Throughout the investigation, the commission has called on Syrian authorities "to cooperate fully and unconditionally with the commission and to detain any Syrian officials or nationals considered as suspects by the commission," said the report.

The commission has heard from more than 500 witnesses, interviewed and obtained the statements of 19 suspects, and compiled 37,000 pages of documents.

"One of the specific areas of focus is information related to the planning of the assassination," said the report. The suspects include four high-level Lebanese security and intelligence officials and six Syrian officials. Lebanese legal procedures apply to both sets of suspects, said the report.

The report details a litany of delays by the Syrian government which have slowed and hampered the investigation.

It pointed to the six Syrian officials the commission identified as suspects. The report said "procedural maneuvering and sometimes contradictory feedback" delayed the eventual questioning of five of the officials at the U.N. office in Vienna Dec. 5 and 7. The Syrians questioned gave DNA samples and sworn statements.

The sixth suspect's interview was postponed.

"Statements made by two of the suspects indicated that all Syrian intelligence documents concerning Lebanon had been burned," said the report. This information was confirmed in a Dec. 8 letter to the commission written by Judge Ghada Murad, head of the Syrian Special Investigation Commission which said: "No material regarding the assassination of Mr. Hariri had been found in Syrian Intelligence archives."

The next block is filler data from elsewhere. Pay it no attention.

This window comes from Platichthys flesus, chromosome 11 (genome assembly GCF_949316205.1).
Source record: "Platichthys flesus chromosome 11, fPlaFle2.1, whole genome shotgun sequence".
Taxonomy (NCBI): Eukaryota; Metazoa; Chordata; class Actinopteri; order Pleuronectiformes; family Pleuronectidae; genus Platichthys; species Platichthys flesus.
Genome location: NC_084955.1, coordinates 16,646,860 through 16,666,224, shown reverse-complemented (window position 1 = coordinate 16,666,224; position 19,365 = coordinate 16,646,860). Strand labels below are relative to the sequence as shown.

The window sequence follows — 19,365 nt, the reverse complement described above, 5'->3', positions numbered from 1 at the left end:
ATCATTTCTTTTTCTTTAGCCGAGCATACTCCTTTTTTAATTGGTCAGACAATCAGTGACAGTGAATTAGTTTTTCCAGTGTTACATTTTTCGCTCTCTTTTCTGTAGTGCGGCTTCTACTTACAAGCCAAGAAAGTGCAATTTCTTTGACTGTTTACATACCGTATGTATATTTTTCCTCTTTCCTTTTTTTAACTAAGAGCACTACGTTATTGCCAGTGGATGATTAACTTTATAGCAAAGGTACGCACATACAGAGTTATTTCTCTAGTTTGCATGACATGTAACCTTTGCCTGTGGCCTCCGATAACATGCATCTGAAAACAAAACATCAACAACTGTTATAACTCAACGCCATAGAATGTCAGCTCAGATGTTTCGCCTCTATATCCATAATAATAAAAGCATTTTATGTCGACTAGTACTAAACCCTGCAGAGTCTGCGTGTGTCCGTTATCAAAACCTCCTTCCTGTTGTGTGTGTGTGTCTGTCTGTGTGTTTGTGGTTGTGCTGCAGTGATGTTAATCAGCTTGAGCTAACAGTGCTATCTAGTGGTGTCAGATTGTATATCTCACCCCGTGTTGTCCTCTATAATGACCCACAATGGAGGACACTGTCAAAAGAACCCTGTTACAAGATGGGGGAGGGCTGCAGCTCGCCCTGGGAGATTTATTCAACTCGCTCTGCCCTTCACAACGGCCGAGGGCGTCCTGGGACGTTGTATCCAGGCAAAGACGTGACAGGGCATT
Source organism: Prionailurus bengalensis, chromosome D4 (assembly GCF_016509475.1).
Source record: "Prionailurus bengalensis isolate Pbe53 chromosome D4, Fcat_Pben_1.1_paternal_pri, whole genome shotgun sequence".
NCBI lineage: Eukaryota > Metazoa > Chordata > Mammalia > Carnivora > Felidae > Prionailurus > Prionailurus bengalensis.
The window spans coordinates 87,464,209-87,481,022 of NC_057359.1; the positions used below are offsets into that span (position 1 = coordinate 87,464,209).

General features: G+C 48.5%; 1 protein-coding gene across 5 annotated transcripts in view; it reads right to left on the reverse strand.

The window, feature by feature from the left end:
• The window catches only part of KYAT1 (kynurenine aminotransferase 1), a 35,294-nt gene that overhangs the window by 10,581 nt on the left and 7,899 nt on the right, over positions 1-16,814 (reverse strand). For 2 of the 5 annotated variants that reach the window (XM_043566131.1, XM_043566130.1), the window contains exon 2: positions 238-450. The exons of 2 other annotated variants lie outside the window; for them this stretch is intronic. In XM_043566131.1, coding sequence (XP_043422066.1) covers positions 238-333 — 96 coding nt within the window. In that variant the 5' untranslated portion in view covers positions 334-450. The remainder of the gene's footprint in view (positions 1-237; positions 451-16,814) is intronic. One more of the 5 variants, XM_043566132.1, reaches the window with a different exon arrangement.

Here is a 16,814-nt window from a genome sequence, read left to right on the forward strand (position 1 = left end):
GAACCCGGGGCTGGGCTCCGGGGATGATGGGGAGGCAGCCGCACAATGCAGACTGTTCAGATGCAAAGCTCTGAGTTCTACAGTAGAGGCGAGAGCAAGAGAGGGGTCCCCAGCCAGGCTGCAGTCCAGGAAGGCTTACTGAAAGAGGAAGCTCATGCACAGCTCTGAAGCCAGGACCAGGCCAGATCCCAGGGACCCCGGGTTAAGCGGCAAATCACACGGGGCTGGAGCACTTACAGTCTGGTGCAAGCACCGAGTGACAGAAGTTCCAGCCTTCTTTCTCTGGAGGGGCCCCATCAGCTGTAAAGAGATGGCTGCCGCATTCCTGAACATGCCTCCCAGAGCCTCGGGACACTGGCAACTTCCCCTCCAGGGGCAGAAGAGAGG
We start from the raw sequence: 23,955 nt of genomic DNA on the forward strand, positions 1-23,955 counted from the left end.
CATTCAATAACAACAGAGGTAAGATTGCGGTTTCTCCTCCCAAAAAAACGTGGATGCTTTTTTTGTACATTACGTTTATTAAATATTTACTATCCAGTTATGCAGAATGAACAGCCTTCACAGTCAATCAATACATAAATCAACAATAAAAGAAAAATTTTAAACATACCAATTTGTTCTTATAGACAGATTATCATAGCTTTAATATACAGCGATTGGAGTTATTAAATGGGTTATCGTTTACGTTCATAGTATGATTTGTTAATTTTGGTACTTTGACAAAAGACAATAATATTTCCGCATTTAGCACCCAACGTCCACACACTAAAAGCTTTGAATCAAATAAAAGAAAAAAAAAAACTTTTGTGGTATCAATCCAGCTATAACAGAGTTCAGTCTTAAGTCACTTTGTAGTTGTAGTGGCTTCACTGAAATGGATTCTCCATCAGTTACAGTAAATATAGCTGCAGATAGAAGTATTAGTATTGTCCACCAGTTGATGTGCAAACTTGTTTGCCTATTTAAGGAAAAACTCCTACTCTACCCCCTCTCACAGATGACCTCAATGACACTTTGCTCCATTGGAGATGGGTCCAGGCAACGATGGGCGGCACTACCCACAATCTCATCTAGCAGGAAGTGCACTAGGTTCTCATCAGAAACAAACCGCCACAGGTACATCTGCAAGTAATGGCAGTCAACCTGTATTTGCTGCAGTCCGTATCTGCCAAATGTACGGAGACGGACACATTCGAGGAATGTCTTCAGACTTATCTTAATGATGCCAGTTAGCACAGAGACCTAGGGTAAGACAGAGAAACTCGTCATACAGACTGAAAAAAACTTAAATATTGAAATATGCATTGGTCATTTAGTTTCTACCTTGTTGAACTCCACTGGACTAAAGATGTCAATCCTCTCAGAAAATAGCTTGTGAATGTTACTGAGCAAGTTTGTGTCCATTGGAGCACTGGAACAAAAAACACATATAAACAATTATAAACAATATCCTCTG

Syrian authorities have allegedly threatened witnesses too.

Since the identity of confidential source, Hussam Taher Hussam, has been disclosed, he has withdrawn his testimony which implicated high-level Syrian officials in the assassination.

"Mr. Hussam is being manipulated by the Syrian authorities, raising serious questions about whether the Syrian Judicial Commission is committed to conducting an independent, transparent and professional investigation into the crime," said the report.

Hussam's testimony matched a similar account of the assassination he relayed to close friends and the commission has received "credible information" that his testimony is true.

Annan is confident the recant will not setback the investigation.

"Mehlis has made it clear that the witness that has recounted his evidence is not a principal one and that it does not affect his main findings," said Annan.

The report mentions new witnesses including one whose statement strengthens the evidence against the currently held Lebanese and Syrian suspects. The witness's "detailed information points directly at perpetrators, sponsors and organizers of an organized operation aiming at killing Hariri."

The information included recruitment of special agents by Lebanese and Syrian intelligence services, handling of improvised explosives, a pattern of threats against targeted individuals and planning of other criminal activities, said the report.

The commission believes there were political and personal motives, which have been corroborated by testimony, to kill Hariri.

"Fraud, corruption and money laundering could also have been motives for individuals to participate in the operation that ended with the assassination of Hariri," said the report.

Mehlis predicts the investigation may take another year or two if Syria continues its piecemeal cooperation. The German prosecutor's successor has not been named though Annan assured a replacement would be found in the next week or two.

"It's a high pressure job, high profile, and a tough situation, but I'm sure I'll find someone to do it," said Annan. The replacement would hold the post for at least six months.

Annan said the investigation would continue uninterrupted and Mehlis would continue to be involved.